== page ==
6. Nausea

Pregnancy brings on an increase in hormones to care for the developing fetus and these changes can often lead to pregnancy-related nausea. While this symptom is sometimes referred to as "morning sickness," it can, unfortunately, affect women throughout all hours of the day and night. Thankfully, this side effect of pregnancy will typically only last through the first trimester.

7. Frequent Urination

The hormonal changes that come in the early stages of pregnancy can lead to increased fluid in the body and more efficient kidneys, leading to more frequent urination. Additionally, the uterus, as it starts to expand, can put pressure on the bladder. It then sends signals to the brain that it's time to go to the bathroom.

8. Darkening of Areolas

In addition to swollen and tender breasts, women might experience a change in the color and texture of the areolas. This change is typically due to an increase in the hormones estrogen and progesterone.

9. Food Cravings

Similar to the changes in appetite surrounding the ebbs and flows of the menstrual cycle, newly pregnant women might find themselves craving new, and sometimes unusual, foods.

Wonder if you're pregnant? Click here to take our pregnancy symptom quiz!



Plan B and the abortion pill — is there a difference?

Plan B vs. the Abortion Pill

Your friends here at Open Arms are here to help break down this important difference and help guide you through the various pregnancy options.

What is "Plan B"?

Plan B, also known as "the morning-after pill" is a form of over-the-counter emergency contraception taken within 72 hours of having unprotected sex and is used to prevent a pregnancy from happening.

How Does Plan B Work?

Depending on where you were in your menstrual cycle when unprotected sex occurred, Plan B will use the following three-step process:

  1. The pill may prevent pregnancy by preventing the sperm from reaching the egg and thus preventing fertilization.
  2. The pill may prevent ovulation (the egg will not be released), thus preventing fertilization.
  3. If fertilization does occur, it may prevent the embryo from being able to attach to the uterus, thus causing a very early abortion.

What are the Side Effects of Plan B?

Before taking any kind of medication, it's essential to take time to gather information regarding the side effects and risks you might encounter.

Those who take Plan B might experience the following side effects:

  • Dizziness
  • Pain in the abdomen
  • Headaches
  • Unusual Bleeding
  • Breast tenderness
  • Nausea and vomiting
  • Exhaustion
  • Irregular menstrual periods

What is the Abortion Pill?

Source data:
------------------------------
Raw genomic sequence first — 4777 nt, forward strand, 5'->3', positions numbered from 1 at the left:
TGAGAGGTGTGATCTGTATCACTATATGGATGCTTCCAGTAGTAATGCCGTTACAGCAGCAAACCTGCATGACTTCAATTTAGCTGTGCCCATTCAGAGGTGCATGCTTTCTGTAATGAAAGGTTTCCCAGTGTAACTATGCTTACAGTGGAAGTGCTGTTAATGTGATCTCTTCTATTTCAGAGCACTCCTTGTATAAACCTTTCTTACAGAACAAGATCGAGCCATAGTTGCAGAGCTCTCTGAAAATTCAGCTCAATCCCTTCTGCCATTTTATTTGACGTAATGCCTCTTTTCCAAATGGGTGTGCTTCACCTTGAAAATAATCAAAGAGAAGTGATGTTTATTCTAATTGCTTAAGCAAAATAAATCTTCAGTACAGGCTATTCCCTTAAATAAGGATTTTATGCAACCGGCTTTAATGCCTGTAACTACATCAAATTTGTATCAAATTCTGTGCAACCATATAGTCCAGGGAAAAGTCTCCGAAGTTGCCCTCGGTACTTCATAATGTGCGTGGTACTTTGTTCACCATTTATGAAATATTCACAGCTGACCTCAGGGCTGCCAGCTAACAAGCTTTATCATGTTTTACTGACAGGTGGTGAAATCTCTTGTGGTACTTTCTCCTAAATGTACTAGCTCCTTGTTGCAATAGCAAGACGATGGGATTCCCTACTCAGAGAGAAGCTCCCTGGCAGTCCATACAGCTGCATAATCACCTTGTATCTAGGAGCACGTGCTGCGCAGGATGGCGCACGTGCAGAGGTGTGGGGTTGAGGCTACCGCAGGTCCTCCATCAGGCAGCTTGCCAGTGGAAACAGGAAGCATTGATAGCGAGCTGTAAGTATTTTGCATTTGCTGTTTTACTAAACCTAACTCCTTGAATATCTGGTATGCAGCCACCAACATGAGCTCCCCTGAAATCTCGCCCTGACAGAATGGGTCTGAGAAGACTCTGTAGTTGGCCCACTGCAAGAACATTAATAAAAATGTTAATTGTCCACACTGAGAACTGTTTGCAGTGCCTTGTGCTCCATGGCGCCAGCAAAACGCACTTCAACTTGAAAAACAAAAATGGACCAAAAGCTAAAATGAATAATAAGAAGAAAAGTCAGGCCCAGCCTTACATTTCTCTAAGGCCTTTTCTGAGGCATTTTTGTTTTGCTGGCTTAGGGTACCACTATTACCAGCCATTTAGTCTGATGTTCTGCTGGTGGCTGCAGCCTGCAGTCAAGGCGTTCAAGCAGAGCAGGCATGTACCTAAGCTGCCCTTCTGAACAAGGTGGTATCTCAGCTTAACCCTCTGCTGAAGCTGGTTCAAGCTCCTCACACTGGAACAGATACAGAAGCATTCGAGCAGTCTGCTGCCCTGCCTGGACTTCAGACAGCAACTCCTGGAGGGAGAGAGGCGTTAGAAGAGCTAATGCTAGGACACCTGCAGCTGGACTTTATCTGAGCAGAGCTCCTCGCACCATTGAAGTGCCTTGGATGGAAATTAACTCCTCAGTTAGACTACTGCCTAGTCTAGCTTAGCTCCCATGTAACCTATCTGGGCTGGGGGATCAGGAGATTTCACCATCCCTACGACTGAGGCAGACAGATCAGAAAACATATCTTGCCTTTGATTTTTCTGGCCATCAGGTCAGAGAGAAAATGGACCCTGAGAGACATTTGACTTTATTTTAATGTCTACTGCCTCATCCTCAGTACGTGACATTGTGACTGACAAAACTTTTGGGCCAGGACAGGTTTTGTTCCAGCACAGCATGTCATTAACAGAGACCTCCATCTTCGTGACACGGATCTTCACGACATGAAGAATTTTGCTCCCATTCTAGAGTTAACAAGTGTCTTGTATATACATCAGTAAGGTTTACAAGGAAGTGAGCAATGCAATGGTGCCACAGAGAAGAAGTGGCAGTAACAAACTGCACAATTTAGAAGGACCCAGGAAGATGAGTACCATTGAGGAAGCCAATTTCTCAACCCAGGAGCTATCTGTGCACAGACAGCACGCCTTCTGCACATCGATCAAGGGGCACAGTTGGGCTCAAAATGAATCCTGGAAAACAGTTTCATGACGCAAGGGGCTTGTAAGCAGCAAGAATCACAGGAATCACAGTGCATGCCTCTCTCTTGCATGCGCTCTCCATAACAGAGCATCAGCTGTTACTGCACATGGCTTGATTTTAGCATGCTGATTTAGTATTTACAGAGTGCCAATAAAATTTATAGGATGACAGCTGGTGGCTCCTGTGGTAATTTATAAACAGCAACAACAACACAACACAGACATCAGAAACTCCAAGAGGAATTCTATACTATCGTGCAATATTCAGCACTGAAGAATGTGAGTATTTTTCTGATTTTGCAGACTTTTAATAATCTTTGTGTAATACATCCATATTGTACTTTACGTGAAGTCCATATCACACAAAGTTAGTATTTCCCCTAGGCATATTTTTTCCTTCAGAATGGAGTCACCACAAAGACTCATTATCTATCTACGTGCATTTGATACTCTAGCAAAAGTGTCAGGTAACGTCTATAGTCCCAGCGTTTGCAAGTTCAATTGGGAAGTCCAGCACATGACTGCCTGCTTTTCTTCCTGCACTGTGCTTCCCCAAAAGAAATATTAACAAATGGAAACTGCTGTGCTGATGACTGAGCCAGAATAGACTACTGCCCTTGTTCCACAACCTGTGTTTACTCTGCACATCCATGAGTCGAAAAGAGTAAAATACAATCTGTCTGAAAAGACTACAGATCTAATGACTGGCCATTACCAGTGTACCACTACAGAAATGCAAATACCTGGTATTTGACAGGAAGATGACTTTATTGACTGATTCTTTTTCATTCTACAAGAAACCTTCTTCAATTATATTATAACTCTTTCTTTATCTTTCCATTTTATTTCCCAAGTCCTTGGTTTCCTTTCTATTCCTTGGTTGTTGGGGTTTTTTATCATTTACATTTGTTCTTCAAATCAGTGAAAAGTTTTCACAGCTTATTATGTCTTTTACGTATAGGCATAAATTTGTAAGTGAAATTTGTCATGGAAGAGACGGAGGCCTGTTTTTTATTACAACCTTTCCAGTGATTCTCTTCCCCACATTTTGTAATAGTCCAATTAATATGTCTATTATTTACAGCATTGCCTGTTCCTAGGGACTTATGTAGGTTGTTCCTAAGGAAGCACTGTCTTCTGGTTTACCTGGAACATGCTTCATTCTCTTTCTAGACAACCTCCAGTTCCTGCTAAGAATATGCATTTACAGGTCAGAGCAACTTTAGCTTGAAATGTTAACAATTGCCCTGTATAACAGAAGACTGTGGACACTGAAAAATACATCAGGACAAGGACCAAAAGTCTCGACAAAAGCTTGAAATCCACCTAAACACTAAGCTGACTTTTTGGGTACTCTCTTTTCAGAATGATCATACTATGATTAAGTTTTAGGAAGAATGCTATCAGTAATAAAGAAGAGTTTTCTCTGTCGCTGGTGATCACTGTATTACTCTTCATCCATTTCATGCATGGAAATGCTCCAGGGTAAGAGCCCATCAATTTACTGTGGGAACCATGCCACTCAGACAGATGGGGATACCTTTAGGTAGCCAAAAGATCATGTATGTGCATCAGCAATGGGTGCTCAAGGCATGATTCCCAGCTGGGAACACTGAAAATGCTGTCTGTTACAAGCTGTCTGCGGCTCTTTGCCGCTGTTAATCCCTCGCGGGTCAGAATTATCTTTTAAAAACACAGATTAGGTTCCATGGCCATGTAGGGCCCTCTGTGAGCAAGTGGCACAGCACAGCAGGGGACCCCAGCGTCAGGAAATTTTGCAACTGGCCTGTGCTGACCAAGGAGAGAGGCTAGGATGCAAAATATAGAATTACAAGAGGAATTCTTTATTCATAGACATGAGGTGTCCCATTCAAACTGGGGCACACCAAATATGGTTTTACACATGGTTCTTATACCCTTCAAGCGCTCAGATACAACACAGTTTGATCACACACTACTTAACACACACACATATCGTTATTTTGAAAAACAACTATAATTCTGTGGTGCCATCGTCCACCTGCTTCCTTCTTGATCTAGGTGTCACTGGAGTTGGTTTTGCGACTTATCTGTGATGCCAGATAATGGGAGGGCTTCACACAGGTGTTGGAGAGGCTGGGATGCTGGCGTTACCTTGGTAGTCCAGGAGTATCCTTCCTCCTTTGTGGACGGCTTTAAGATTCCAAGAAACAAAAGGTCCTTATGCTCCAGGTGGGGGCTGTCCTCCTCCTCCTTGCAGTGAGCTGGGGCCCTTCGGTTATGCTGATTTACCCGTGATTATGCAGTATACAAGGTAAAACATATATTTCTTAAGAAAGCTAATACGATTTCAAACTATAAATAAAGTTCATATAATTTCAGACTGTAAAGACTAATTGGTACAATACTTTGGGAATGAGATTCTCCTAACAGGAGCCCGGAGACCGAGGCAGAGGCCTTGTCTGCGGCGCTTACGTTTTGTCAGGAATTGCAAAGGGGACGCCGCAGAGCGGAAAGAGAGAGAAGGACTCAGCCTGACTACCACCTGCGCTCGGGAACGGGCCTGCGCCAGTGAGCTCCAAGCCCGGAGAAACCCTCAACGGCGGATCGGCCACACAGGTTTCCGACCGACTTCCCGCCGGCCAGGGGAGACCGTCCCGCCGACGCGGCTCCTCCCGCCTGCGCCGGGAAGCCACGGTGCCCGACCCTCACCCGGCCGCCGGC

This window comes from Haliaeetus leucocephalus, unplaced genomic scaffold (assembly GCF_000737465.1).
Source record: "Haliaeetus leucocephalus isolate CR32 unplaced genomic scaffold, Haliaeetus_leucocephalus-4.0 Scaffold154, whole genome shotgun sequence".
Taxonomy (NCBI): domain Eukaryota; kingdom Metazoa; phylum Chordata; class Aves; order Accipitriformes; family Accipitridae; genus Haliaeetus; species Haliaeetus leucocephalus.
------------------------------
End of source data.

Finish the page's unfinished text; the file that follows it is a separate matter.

The abortion pill uses medication to end a pregnancy within ten weeks after the last period. The two-drug process utilizes the medications Mifepristone and Misoprostol.

The main difference between the abortion pill and Plan B is that Plan B typically prevents pregnancies while the abortion pill ends pregnancies. 

How Does the Abortion Pill Work?

Mifepristone, the first pill in the two-step process, ceases the production of the pregnancy hormone called progesterone. Progesterone provides necessary nutrients to the pregnancy and without it, the pregnancy will end. After the pregnancy has been terminated, Misoprostol will be taken to cause contractions and force the pregnancy from the womb.

What are the Side Effects of the Abortion Pill?

Those who take the abortion pill might experience the following side effects:

  • Abdominal pain
  • Severe cramping
  • Nausea and vomiting
  • Diarrhea
  • Headaches
  • Fever and chills

The abortion pill  is also associated with other possible serious risks such as°

  • Incomplete abortions, in which the abortion pill fails to end the pregnancy and emergency surgery may then be required
  • Emotional trauma and increased mental health issues associated with the abortion process1
  • Infections and hemorrhaging due to retained fetal tissue

I'm Pregnant — What are my options?

If you're experiencing an unplanned pregnancy, it's important to remember you're not alone and you have options.

Open Arms is proud to offer no-cost, confidential pregnancy services including clinical pregnancy testing, ultrasounds, and options counseling. We're here to provide you with information regarding the options available to you, and help guide you through your decision-making process so you can make the choice that's best for you and your future.

  1. Broen AN, Moum T, Bødtker AS, Ekeberg O. The course of mental health after miscarriage and induced abortion: a longitudinal, five-year follow-up study. BMC Med. 2005;3:18.

Between parenting, adoption, and abortion, the decision can be challenging. There are several factors that should be considered. 

What Are the Side Effects of the Abortion Pill?

It's important to take the time you need to gather all of the information available before making such an impactful choice for your life.   If you found this blog, you likely have questions about the abortion pill.

What is the abortion pill?